Programming flaws in Firefox and Opera allow attackers to hide an entire malicious web page in a clickable link, which could fool a victim into handing over passwords and other sensitive info.
Usually, phishing attacks rely on tricking victims into visiting sites designed by criminals to masquerade as banks and online stores, which makes it easy to steal logins and bank account details when they try to use the bogus pages.
However, this requires finding somewhere to host the counterfeit sites, which often end up taken down by hosting companies and the authorities or blocked by filters.
Instead, the malicious web pages can store in data URIs (uniform resource identifiers) which stuff the web code into a handy string that when clicked on, instructs the browser to unpack the payload and present it as a page.
It negates the need to find somewhere to secrete your malicious page, and once shortened using a service such as TinyURL, the URI can shrink down into a small URL perfect for passing around social networks, online chats and email. The only catch is the cyber criminals may need to set up a server to receive data from victims.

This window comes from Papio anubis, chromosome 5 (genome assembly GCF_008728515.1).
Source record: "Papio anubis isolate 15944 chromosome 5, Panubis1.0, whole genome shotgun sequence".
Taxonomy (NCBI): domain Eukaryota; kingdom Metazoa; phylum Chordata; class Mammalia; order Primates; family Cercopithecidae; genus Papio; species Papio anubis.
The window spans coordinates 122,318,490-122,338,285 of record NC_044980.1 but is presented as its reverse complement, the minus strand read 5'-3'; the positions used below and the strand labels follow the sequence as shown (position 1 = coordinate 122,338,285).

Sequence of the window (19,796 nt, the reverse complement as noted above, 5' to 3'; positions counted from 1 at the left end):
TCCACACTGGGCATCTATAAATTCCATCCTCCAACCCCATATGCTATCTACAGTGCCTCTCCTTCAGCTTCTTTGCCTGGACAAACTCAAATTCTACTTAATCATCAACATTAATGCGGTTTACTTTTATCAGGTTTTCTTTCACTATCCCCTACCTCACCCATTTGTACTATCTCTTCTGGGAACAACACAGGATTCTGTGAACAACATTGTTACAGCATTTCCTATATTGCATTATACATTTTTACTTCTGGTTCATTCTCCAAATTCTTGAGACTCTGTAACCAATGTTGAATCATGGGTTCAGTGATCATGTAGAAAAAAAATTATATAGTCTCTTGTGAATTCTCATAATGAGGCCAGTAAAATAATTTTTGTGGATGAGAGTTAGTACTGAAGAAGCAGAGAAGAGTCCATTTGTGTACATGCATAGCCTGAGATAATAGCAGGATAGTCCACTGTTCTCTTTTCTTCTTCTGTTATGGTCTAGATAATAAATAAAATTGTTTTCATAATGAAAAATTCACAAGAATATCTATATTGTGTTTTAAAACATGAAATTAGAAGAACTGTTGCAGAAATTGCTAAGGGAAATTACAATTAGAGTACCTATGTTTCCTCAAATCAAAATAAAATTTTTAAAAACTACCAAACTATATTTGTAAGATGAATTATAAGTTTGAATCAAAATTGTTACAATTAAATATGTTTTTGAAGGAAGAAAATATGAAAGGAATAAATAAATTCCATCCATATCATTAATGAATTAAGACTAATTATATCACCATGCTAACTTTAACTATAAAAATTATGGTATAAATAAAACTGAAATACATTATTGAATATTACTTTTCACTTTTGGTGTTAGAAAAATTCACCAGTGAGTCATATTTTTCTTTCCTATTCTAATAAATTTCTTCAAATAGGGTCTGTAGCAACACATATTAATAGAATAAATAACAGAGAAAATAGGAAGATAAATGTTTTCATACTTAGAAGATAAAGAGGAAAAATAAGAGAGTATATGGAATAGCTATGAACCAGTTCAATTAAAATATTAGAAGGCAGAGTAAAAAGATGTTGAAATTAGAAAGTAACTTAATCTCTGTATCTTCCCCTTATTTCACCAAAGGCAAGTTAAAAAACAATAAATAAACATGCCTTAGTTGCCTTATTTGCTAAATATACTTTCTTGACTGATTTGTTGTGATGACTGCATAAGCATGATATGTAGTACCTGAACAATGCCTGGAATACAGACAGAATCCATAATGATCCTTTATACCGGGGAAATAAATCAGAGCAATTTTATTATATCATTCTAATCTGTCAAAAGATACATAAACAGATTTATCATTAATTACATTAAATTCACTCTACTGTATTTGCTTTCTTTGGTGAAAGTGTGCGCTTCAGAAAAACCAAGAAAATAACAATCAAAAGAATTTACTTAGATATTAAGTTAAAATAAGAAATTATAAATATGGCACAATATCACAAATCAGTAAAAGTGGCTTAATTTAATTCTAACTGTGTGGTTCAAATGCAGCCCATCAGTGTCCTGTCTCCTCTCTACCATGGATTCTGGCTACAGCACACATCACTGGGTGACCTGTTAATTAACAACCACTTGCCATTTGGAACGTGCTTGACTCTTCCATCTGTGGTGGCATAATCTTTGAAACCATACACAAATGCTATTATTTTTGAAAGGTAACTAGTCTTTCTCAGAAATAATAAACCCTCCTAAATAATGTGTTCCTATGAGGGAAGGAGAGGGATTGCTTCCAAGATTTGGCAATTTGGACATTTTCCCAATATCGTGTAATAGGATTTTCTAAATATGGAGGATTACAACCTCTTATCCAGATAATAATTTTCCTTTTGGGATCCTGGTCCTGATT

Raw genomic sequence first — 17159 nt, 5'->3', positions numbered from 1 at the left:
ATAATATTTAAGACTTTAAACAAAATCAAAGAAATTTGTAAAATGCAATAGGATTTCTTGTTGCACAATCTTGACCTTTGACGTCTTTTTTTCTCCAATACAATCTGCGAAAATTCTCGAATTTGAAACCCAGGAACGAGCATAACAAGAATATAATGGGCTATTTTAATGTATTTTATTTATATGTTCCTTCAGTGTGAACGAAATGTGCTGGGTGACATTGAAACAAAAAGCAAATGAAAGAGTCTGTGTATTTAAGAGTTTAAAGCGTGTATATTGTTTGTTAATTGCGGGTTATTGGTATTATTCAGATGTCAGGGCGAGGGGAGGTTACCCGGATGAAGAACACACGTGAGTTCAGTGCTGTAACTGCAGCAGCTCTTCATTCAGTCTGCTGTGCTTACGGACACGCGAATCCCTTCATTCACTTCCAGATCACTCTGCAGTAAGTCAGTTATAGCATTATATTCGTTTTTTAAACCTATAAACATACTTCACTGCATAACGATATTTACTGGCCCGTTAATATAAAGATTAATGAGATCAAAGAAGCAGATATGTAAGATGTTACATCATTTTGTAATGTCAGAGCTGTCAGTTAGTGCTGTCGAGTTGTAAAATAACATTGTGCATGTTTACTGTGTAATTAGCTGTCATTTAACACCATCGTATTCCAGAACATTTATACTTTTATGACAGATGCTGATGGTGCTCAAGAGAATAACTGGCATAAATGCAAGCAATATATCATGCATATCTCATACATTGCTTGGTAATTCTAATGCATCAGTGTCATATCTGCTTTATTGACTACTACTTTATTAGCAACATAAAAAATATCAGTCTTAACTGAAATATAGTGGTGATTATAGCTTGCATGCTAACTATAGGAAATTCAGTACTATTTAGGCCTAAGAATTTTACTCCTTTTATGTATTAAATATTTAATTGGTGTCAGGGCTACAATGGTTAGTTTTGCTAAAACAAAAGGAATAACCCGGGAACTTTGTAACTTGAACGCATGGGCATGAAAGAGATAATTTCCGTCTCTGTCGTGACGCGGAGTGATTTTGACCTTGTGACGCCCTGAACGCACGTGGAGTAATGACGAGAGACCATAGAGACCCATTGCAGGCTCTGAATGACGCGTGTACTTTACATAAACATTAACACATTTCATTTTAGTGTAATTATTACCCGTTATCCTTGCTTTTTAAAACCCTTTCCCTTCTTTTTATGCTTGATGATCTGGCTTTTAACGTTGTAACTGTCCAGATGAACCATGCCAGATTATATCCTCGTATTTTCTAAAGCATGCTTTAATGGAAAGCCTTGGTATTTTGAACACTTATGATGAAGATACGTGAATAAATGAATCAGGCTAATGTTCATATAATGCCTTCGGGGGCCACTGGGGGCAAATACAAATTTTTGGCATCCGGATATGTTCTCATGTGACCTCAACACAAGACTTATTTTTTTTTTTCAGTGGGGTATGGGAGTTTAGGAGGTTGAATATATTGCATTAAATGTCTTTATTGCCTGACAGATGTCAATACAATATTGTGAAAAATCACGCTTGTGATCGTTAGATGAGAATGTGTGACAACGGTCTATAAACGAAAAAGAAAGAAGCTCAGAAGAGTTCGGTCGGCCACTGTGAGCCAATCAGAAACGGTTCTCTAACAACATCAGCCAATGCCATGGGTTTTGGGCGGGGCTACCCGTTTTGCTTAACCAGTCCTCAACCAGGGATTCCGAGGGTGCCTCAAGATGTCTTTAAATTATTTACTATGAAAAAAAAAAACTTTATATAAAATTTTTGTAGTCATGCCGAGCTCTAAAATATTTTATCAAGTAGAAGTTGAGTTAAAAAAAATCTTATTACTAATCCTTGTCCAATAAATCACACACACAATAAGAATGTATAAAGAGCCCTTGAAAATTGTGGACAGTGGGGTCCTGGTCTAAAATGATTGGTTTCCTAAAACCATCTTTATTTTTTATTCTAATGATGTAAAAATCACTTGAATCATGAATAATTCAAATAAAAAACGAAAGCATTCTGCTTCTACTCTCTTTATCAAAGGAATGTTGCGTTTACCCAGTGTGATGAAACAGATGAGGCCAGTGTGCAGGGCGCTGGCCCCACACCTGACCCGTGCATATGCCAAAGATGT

It’s a technique already documented by researchers Billy Rios and Nathan McFeters, but now Henning Klevjer, an information security student at the University of Oslo in Norway, has revisited the attack method in his paper, “Phishing by data URI.”
Typically an attacker would first create a standalone web page, probably using content scraped off the legitimate site it seeks to mimic before making an encoded page and embedding it into a data URI.
URI-based attacks, previously documented by Rios and McFeters, are a part of an attack on Microsoft’s Internet Explorer 6 and 7. Klevjer’s research expands on this basic theme and gives it a modern twist.
Google’s Chrome browser blocks redirection to data URIs, and other browsers have limits on the volume of data that can pack into URIs. Klevjer created a 26KB attack page that failed to load in Internet Explorer, but worked on Firefox and Opera.
As well as getting around the need to find a home for malicious web pages, the data URI trick can sidestep traditional scam defenses, such as web filtering. Data URIs may also contain a potentially malicious Java applet, a major concern following last week’s Java-related security issue.